Before heading home on our last day of the trip, we drove up to the Rhodes Memorial, which has excellent views over the city. Although Cecil Rhodes wasn’t a universally popular character, it is amazing how much he achieved in the 49 years he was alive. From there we visited the beautiful wineries of Constantia, on the eastern slopes of Table Mountain. These are even more picturesque than the wineries around Franschhoek and Stellenbosch, which is no mean feat! We then headed out to the airport for our flight home, going via Dubai to Dublin.

We are so pleased that we finished up our trip in South Africa. It has so much to offer, and we are already wondering when we will be able to return! We were amazed by how few other tourists we encountered for much of our time in this stunning country. People are maybe put off by the security situation, but we didn’t have any problems during our entire stay. The standard of accommodation was the best of the whole trip, and people are amazingly friendly and hospitable.

After four and a half months of travelling, we are glad to be back home. We are very lucky to have been able to visit some incredible places and enjoy so many wonderful experiences, but nowhere else is quite like home. It is great to be back among our family and friends, and we certainly have plenty of catching up to do! We would both thoroughly recommend anyone who is considering undertaking a similar trip to go ahead and do it. We would be more than happy to share our advice with anyone interested in visiting anywhere we have been.

Cape Agulhas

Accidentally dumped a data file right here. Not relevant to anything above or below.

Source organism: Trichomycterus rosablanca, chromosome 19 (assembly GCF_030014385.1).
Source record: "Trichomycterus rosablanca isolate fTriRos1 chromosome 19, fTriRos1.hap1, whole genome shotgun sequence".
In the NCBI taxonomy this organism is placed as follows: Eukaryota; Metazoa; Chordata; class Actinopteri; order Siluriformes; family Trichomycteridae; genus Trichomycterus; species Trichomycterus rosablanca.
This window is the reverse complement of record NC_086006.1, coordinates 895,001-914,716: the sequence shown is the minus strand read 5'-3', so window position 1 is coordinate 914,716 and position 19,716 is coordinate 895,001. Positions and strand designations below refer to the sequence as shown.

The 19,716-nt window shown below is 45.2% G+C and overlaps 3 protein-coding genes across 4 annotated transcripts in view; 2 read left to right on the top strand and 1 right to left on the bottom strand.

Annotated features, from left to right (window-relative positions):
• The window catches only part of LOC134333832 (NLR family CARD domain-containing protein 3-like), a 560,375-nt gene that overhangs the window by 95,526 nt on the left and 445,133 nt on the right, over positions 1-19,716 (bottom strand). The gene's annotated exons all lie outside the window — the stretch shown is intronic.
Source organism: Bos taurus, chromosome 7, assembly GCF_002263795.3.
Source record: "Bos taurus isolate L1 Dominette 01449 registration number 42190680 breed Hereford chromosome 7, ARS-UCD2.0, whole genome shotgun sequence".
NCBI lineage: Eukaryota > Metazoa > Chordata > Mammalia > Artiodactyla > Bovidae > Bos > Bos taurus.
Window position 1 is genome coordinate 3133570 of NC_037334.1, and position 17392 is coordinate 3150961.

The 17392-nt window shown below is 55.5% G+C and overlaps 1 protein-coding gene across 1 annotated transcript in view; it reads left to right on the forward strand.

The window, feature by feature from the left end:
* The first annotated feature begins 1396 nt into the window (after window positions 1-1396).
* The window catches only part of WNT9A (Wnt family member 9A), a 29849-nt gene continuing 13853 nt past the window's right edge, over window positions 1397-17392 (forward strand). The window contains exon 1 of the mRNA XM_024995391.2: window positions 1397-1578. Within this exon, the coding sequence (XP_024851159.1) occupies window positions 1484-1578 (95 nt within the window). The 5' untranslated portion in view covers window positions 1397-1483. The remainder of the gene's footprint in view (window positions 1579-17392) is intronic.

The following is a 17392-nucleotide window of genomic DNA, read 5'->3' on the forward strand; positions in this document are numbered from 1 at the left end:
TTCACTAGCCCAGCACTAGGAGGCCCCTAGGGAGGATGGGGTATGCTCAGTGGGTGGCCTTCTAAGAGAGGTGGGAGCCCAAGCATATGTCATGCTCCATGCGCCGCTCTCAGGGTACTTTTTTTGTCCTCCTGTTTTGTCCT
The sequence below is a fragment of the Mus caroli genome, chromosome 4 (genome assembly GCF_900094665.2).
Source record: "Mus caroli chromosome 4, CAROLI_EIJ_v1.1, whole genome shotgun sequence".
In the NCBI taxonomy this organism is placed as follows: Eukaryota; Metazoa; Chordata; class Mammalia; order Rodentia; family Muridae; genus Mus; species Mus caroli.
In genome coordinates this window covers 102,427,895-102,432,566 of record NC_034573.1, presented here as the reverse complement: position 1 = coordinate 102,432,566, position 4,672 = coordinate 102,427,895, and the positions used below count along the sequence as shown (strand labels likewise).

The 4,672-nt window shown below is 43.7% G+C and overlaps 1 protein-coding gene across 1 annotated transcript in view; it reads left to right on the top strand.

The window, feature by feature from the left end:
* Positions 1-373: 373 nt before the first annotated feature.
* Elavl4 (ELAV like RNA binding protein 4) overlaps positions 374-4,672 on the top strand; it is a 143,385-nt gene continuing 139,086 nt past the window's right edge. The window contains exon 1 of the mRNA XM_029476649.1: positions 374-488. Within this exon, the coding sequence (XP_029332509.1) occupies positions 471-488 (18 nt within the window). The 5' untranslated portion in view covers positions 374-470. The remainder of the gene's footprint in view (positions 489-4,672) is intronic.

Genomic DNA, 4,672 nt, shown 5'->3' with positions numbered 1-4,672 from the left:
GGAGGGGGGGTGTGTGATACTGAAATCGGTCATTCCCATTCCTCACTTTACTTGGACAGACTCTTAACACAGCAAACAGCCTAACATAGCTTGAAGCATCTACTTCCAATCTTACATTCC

Fernkloof Nature Reserve

Penguin spotting

Solms Delta Winery in Franschhoek

Rugby at Newlands

Bo Kaap in Cape Town

Thankfully we can sit where we want nowadays!

The views from Table Mountain

Cape Point

The V&A Waterfront

Limestone quarry, Robben Island

The view back toward Cape Town

Nelson Mandela's cell

Bunny chow!

The view from Rhodes Memorial

Groot Constantia Winery

Posted by Honeymayning 17:56 Archived in South Africa Comments (0)

Maloti Route to Garden Route

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After leaving Witsieshoek we drove to the beautiful little village of Clarens. We travelled along the Maloti Route, which skirts the Northern Drakensberg near the Lesotho border. On the way, we passed through the Golden Gate Highlands National Park at dusk. By chance, it happened to be an incredible time of day to drive through the amazing landscape. The last of the light from the setting sun brought out the beautiful yellow/orange colour of the sandstone cliffs, before silhouetting the outlines of the jagged hills as we drove westwards. The next morning, we enjoyed wandering around Clarens, where every other building seems to house an art gallery. There must be plenty of local artists inspired by the surrounding mountain landscape! We then drove back to the Golden Gate Highlands, where we hiked the Wodehouse Trail, which goes up to the highest points of the park with impressive views over the sandstone rock and Drakensberg Mountains in the distance. We normally set a fast pace when we are out walking, so we got a bit of a shock when a guy came and overtook us who looked dressed for a walk in the city! It turned out he was an Italian guy visiting South Africa on a work trip, which explained his limited selection of clothes. We managed to keep up with him and chat as much as possible in the high-altitude air, as well as helping each other out with navigation.